That could have been my problem too. I was at the Fogarty Esses so there was a lot of direction change and a lot of speed change. I know I got a few pictures with half a bike in them...as they could out brake and out accelerate me. Hmm maybe I should have kept a couple, would have made an interesting composite.
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  #116  
Old 29th September 2015
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Re: Is C-AF actually improved with v3.0?

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Originally Posted by pvasc View Post
Day out at Donnington yesterday. Many, many bad pictures, but it was not the camera, I just cannot pan with the subject. I was close to the track and when using the 50-200 I was at 200mm, and when using the 75-300mm I was at 300mm...till I smartened up. Hard to keep the bikes in the frame when they are filling it.

But when I got it right the camera was delivering.

200mm, 1/1000 shutter, 9 focus points, C-AF, 6fps, resized for forum and unedited.







Looks like it's tracking to me. Why the so many bad ones....I was shooting at 1/250 - 1/500 to blur the back ground and wheels so the bike didn't look stopped. I'm just no good at it, I don't follow through the shot.
I tend to use SAF + MF for these shots as the focus acquisition is fast enough that I never have a problem tracking them to the point of action, then triggering a short sequence at high frame rate (typically 10 fps) to capture specific action

I found it to be a case of understanding and anticipating the action (and lots of practise ) and typically try to at least half fill the EVF with the subject

As an example of shooting using the 40-150 pro on the EM-5 mk2 I have an album of shots from Thruxton earlier this year (for some reason the processing routine I was using stripped out the camera and some of the exif data, but the panned shots were between 1/160th and 1/320th sec and the others were up around 1/1000th sec)

https://www.flickr.com/photos/754450...57654022488343
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  #117  
Old 29th September 2015
TonyR TonyR is offline
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Re: Is C-AF actually improved with v3.0?

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Originally Posted by Tordan58 View Post
...

I read some users write about focusing with "back button" - what is it more precisely? Can't you achieve the same effect with half-pressing shutter button?
Back button focus is where the camera is set up so that focus is controlled by a button other than the shutter button - usually the AEL/AFL button. The advantage is that you track your subject with the back button pressed and only shoot when you are ready to. Importantly, you can stop shooting whilst still maintaining the C-AF by keeping the back button pressed and then shoot again when you are ready.

Now, you could do all this with half-pressing the shutter but I think it is harder. I find it particularly hard to go from shooting back to a half press to maintain C-AF between bursts.

Having said all of that, there is a caveat! It appears that C-AF before shooting starts (half press or back button) uses the old C-AF method so it is not all that good at properly tracking the subject. The full PDAF C-AF only kicks in once shooting starts as indicated by the PDAF sensor array showing up in the viewfinder between shots. So, on balance, I find it best to start shooting and keep going once an initial focus is close enough because the PDAF will usually get better after 2 or 3 shots. This rather negates the benefit of back-button focus.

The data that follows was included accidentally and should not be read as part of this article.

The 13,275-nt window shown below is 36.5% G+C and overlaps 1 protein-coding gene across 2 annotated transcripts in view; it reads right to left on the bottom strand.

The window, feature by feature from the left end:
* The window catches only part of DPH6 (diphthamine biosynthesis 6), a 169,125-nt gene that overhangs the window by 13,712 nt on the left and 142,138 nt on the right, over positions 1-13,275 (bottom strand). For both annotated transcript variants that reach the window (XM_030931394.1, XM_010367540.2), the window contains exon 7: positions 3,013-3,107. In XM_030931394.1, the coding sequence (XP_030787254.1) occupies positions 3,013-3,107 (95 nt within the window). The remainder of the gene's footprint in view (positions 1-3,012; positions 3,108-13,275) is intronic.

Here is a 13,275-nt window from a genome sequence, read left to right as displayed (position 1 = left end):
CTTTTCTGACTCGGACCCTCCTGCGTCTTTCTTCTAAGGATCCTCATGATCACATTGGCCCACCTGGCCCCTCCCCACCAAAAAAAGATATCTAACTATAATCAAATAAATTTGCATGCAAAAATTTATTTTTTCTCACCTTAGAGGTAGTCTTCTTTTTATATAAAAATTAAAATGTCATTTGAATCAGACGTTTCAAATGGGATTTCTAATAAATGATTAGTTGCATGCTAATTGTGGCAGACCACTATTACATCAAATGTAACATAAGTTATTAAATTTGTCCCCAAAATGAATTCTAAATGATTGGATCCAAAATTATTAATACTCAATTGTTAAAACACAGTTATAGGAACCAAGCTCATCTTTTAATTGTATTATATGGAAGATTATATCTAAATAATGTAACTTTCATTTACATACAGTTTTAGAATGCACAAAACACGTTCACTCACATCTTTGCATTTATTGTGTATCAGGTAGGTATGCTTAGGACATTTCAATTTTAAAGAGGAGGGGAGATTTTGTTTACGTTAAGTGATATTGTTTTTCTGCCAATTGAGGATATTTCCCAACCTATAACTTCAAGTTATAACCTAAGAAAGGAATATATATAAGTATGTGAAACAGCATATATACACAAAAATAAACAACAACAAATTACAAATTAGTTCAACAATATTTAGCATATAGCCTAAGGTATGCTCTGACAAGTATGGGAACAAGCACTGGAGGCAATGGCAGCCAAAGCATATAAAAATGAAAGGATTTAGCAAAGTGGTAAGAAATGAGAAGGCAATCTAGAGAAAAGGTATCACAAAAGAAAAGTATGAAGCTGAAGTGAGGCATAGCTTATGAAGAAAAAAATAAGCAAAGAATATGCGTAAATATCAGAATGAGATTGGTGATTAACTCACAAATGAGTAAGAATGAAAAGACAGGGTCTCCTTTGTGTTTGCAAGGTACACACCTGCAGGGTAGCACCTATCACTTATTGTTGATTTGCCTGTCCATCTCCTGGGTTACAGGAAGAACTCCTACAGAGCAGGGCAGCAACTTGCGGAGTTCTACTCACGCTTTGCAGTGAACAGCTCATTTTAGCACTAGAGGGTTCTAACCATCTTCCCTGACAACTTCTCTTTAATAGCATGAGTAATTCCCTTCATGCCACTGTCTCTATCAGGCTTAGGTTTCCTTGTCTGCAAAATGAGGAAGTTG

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  #118  
Old 29th September 2015
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Re: Is C-AF actually improved with v3.0?

On a similar and very related subject, I think that there is another issue with the E-M1's C-AF which is that I just don't think it is very accurate!

With firmware 3.0, I think the camera does a better of job of maintaining focus tracking. i.e. it is less prone to losing the subject and go racking off to try and re-acquire it. However, there is still an issue with focus accuracy. Sometimes I feel it follows a subject but is always the same amount out. For example, you might be tracking a bird coming towards you but the focus point is always a couple of feet behind the bird. So tracking but not sharp. Maybe it just isn't ever accurate with a moving subject!

The reason I think that is because of the difference between moving and static subjects. Moving subjects never seem to have the same detail as the same static subject even in excellent light with very fast shutter speeds, good depth of field and good tracking.
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  #119  
Old 29th September 2015
Miketoll Miketoll is offline
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Re: Is C-AF actually improved with v3.0?

I think you are absolutely right Tony. One of the advantages of my Canon is that it has predictive tracking, ie it calculates where the subject will be at the precise time the shutter actually fires which works very well. I am far from sure the Olympus does this or if it does not very well.
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Old 29th September 2015
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Re: Is C-AF actually improved with v3.0?

Quote:
Originally Posted by brian1208 View Post
I tend to use SAF + MF for these shots as the focus acquisition is fast enough that I never have a problem tracking them to the point of action, then triggering a short sequence at high frame rate (typically 10 fps) to capture specific action

I found it to be a case of understanding and anticipating the action (and lots of practise ) and typically try to at least half fill the EVF with the subject

As an example of shooting using the 40-150 pro on the EM-5 mk2 I have an album of shots from Thruxton earlier this year (for some reason the processing routine I was using stripped out the camera and some of the exif data, but the panned shots were between 1/160th and 1/320th sec and the others were up around 1/1000th sec)

https://www.flickr.com/photos/754450...57654022488343
Yes that is what I reverted to in the end. S-AF single point, single shot, short release lag time. Never been a fan of sequential shooting. That is the set up I am used to from the E-M10, E-PL5 days.